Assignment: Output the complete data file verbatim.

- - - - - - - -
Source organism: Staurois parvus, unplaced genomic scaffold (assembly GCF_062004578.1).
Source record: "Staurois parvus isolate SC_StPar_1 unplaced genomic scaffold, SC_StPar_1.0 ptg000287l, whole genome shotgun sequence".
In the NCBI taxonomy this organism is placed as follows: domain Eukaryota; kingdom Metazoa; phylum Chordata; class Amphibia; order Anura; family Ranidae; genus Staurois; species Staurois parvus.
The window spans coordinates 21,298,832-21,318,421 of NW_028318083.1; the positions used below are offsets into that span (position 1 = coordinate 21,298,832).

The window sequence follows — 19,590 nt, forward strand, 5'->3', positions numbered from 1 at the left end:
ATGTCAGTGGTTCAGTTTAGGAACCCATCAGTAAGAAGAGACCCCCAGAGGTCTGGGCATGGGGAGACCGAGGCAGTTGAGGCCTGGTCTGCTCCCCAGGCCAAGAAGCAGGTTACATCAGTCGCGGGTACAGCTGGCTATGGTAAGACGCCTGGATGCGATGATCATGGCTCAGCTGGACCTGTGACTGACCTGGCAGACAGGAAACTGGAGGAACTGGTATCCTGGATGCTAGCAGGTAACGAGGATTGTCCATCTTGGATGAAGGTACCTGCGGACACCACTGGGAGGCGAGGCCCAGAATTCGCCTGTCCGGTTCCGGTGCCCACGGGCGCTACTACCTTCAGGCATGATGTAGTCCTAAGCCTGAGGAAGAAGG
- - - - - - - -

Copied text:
Source organism: Staurois parvus, unplaced genomic scaffold (assembly GCF_062004578.1).
Source record: "Staurois parvus isolate SC_StPar_1 unplaced genomic scaffold, SC_StPar_1.0 ptg000287l, whole genome shotgun sequence".
In the NCBI taxonomy this organism is placed as follows: domain Eukaryota; kingdom Metazoa; phylum Chordata; class Amphibia; order Anura; family Ranidae; genus Staurois; species Staurois parvus.
The window spans coordinates 21,298,832-21,318,421 of NW_028318083.1; the positions used below are offsets into that span (position 1 = coordinate 21,298,832).

The window sequence follows — 19,590 nt, forward strand, 5'->3', positions numbered from 1 at the left end:
ATGTCAGTGGTTCAGTTTAGGAACCCATCAGTAAGAAGAGACCCCCAGAGGTCTGGGCATGGGGAGACCGAGGCAGTTGAGGCCTGGTCTGCTCCCCAGGCCAAGAAGCAGGTTACATCAGTCGCGGGTACAGCTGGCTATGGTAAGACGCCTGGATGCGATGATCATGGCTCAGCTGGACCTGTGACTGACCTGGCAGACAGGAAACTGGAGGAACTGGTATCCTGGATGCTAGCAGGTAACGAGGATTGTCCATCTTGGATGAAGGTACCTGCGGACACCACTGGGAGGCGAGGCCCAGAATTCGCCTGTCCGGTTCCGGTGCCCACGGGCGCTACTACCTTCAGGCATGATGTAGTCCTAAGCCTGAGGAAGAAGG